• Cut off point of 9 which coincides with the threshold between mild and moderate depression

Normative Data

Dementia:

(Hanock et al, 2009, Dementia)

  • Demented group PHQ-9 scores:
    • Mode = 0
    • Median = 2
    • Mean = 4.1 +/- 5.4
  • Non demented group PHQ-9 scores:
    • Mode = 0 
    • Median = 3.5 
    • Mean = 7.8 +/- 7.9

Criterion Validity (Predictive/Concurrent)

Dementia:

(Hanock et al, 2009, Dementia)

  • Area under the receive operating characteristic curve (ROC) = 0.63
  • Shows that this test has poor diagnostic accuracy

Floor/Ceiling Effects

Dementia:

(Hanock et al, 2009, Dementia)

  • Floor effects = 30%, participants reported no depressive symptoms

Parkinson's Disease

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Cut-Off Scores

Parkinson’s Disease:

(Williams et al, 2012; = 229; mean age = 66.0 (10.8) years, Parkinson's Disease)

  • Cut off score of ≥6 for PHQ-9, with 66% sensitivity and 80% specificity 

(Thompson et al, 2011; = 214; mean age = 72.5 (9.6) years, Parkinson's Disease)

  • Cut off score of ≥ 5 for major depression for PHQ-9 
  • Cut off score of 2-4 for minor depression for PHQ-9
  •  

Normative Data

Parkinson’s Disease:

(Williams et al, 2012, Parkinson's Disease)

  • Active depressive disorder is probable with PHQ-9 scores of 8.9 (5.2)
  • No active depressive disorder is probable with a PHQ-9 score of 3.8 (3.8)

Interrater/Intrarater Reliability

Parkinson’s Disease:

(Thompson et al, 2011, Parkinson's Disease)

  • Adequate interrater reliability 95%CI = 0.4 (0.26, 0.54) between PHQ-9 and SCID

Internal Consistency

Parkinson’s Disease:

(Williams et al, 2012, Parkinson's Disease)

  • Excellent internal consistency (Cronbach’s alpha = 0.85)

Stroke

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Cut-Off Scores

Stroke:

(de Man-Van Ginkel et al, 2012; = 55; mean age = 65.09 (15.03) years; mean time since stroke onset = 59.82 (77.43) days, Stroke)

  • The optimum cut-off value for the PHQ-9 was 10 with 100% sensitivity and 86% specificity 

(de Man-Van Ginkel et al, 2012; = 164; mean age = 70.6 (13.99) years; mean time since stroke onset = 6.7 (0.9) weeks, Stroke)

  • Accuracy of the PHQ-9 was best at a cutoff score of greater than or equal to 10 with a sensitivity of 0.80 and specificity of 0.78

Test/Retest Reliability

Stroke:

(de Man-Van Ginkel et al, 2012, Stroke)

  • Excellent test-retest reliability for the agreement between the pairs of nurses on the sum score level (ICC = 0.98)

Interrater/Intrarater Reliability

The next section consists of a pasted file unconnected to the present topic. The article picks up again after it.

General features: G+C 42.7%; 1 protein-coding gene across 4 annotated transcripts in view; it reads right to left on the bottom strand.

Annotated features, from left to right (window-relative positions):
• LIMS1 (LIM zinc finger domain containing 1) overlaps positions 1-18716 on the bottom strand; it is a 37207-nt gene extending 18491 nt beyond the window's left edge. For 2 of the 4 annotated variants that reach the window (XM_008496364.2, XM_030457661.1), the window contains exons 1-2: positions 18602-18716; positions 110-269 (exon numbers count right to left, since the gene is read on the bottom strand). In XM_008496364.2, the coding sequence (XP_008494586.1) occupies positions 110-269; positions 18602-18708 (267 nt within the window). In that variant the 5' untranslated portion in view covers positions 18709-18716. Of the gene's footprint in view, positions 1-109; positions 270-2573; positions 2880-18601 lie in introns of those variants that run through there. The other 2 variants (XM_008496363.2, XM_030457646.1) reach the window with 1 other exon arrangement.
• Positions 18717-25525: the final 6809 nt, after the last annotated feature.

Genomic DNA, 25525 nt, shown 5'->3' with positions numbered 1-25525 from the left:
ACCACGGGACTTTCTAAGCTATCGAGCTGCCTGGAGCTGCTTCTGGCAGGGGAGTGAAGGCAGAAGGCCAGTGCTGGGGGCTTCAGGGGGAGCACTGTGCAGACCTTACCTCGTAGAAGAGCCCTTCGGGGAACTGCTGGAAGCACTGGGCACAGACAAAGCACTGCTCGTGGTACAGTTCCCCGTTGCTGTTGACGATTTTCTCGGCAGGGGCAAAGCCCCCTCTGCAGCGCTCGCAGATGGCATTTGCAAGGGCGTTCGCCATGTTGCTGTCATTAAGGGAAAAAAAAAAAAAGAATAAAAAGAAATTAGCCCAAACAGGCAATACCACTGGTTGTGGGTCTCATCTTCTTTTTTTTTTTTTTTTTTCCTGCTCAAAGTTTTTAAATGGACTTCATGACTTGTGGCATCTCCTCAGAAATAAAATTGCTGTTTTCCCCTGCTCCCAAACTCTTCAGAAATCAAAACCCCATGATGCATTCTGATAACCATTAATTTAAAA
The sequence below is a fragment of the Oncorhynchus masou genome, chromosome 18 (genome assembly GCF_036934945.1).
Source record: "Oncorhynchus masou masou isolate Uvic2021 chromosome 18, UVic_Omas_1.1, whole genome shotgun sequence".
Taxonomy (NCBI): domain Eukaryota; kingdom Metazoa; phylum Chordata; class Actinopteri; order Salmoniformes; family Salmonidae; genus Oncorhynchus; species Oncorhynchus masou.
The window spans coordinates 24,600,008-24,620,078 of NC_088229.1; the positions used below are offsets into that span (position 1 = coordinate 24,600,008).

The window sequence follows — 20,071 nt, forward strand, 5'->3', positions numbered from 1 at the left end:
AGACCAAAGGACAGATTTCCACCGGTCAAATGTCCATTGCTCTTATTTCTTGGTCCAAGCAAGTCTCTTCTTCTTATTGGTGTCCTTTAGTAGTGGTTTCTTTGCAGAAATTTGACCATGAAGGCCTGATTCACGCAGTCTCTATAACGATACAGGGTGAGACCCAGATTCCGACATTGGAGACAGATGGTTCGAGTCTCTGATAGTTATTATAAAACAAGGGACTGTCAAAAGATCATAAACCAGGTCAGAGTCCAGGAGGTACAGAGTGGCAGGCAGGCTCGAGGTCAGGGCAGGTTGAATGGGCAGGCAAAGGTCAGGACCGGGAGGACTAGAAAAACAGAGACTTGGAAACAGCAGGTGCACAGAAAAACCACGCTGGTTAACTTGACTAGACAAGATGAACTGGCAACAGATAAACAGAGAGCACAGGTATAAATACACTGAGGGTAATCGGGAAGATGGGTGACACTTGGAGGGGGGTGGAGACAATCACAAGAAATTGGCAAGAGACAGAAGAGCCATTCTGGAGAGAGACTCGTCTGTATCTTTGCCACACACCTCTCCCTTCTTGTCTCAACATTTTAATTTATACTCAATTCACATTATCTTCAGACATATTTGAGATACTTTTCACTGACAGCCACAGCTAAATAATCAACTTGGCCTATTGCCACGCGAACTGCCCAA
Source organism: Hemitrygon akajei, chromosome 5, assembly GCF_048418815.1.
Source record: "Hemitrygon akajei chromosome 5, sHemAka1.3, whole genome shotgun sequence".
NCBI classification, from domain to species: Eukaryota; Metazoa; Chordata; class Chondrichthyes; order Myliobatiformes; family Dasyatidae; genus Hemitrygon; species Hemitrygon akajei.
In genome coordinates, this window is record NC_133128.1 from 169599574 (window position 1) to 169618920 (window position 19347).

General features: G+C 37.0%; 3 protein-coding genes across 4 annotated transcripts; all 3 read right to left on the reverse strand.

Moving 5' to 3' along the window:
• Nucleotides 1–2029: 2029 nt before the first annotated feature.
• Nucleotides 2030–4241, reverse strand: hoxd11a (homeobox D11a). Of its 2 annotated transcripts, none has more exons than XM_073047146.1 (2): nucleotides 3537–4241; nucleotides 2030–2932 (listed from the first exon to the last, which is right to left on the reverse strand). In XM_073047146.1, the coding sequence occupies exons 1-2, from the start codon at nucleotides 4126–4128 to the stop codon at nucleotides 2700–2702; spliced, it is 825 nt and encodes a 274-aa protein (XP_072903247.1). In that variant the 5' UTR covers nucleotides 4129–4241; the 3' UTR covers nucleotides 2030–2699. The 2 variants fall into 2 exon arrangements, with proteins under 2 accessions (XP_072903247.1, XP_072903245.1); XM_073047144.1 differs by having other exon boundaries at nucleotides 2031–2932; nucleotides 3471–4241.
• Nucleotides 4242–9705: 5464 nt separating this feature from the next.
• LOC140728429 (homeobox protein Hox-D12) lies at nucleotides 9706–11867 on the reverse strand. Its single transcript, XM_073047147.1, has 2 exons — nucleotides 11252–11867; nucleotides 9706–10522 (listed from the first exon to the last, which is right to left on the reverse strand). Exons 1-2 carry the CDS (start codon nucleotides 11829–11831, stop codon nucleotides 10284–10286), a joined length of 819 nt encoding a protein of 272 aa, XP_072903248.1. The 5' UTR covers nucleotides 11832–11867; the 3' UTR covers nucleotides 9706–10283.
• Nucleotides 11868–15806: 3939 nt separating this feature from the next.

Stroke:

(de Man-Van Ginkel et al, 2012, Stroke)

  • Excellent interrater reliability (ICC = 0.98)

Internal Consistency

Stroke:

(de Man-Van Ginkel et al, 2012, Stroke)

  • Excellent internal consistency (Chronbach’s alpha = 0.79)

Criterion Validity (Predictive/Concurrent)

Stroke:

(de Man-Van Ginkel et al, 2012, Stroke)

  • Concurrent validity between PHQ-9 and Geriatric Depression Scale (GDS-15) was excellent with r = 0.7 and P < 0.001 
  • Area under the receive operating characteristic curve (ROC) = 0.87 (95%CI 0.80-0.93)
  • Discriminatory power for the PHQ-9 was adequate

Brain Injury

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Cut-Off Scores

Traumatic Brain Injury:

(Fann, et al, 2005; n = 478; mean age = 42 (17.9) years; mean time since TBI = 3.8 (2.8) months, TBI) 

  • PHQ-9 cutoff > 12 was the best screening criteria for Major Depressive Disorder (MDD) 

(Cook, et al. 2011; = 365; mean age: 43 (17.7); 1 year post-injury, TBI) 

  • Minimal: 0-4 
  • Mild: 5-9 
  • Moderate: 10-14 
  • Moderately severe: 15-19 
  • Severe: >20

Test/Retest Reliability

Traumatic Brain Injury:

(Fann, et al, 2005, TBI)

  • Excellent test-retest reliability within 7 of initial assessment (r = 0.76)

Construct Validity

Traumatic Brain Injury:

(Fann, et al, 2005, TBI)

  • Excellent convergent validity between the PHQ-9 and SCL-20 (Hopkins Symptom Checklist depression subscale; r = 0.90)
  • Excellent convergent validity between the PHQ-9 and HAM-D (Hamilton Rating Scale for Depression; r= 0.78)
  • Excellent discriminant validity between the PHQ-9 and SCL-20 (r = 0.84)
  • Excellent discriminant validity between the PHQ-9 and HAM-D (= 0.67, p < 0.001)

Spinal Injuries

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Normative Data

SCI:

(Krause, et al, 2009; n = 727, 53.3% had cervical injuries; mean age 47.9 years, time since injury 18.2 years, Chronic SCI)

  • Mean PHQ-9 score = 5.57 (5.74)
  • Mean Older Adult Health and Mood Questionnaire (OAHMQ) score =  6.0 (5.0)

(Bombardier, et al, 2004; Norms based on Kroenke, et al. 2001, Chronic SCI)

  • Mean PHQ-9 score = 5.48 (95% CI = 5.07–5.88)
  • Major Depressive Disorder (MDD) is probable with PHQ-9 scores > 18.1 (3.9)

PHQ-9 SCI Norms:

 

Diagnostic Catagory

Total Score

No depressive symptoms

0

Minimal depressive symptoms

1 to 4

Mild depressive symptoms

5 to 9

Moderate depressive symptoms

10 to 14

Moderate/severe depressive symptoms

15 to 19

Severe depressive symptoms

20 to 27

Internal Consistency

SCI:

(Bombardier, et al, 2004, Chronic SCI)

  • Excellent internal consistency (Chronbach's alpha = 0.87)
  • First assessment completed by the patient, while the second was conducted over the phone 48 hours later

Construct Validity

SCI:

(Krause et al, 2009, Chronic SCI)

  • Excellent correlations between the PHQ-9 and Older Adult Health and Mood Questionnaire (OAHMQ) scale (r = 0.78)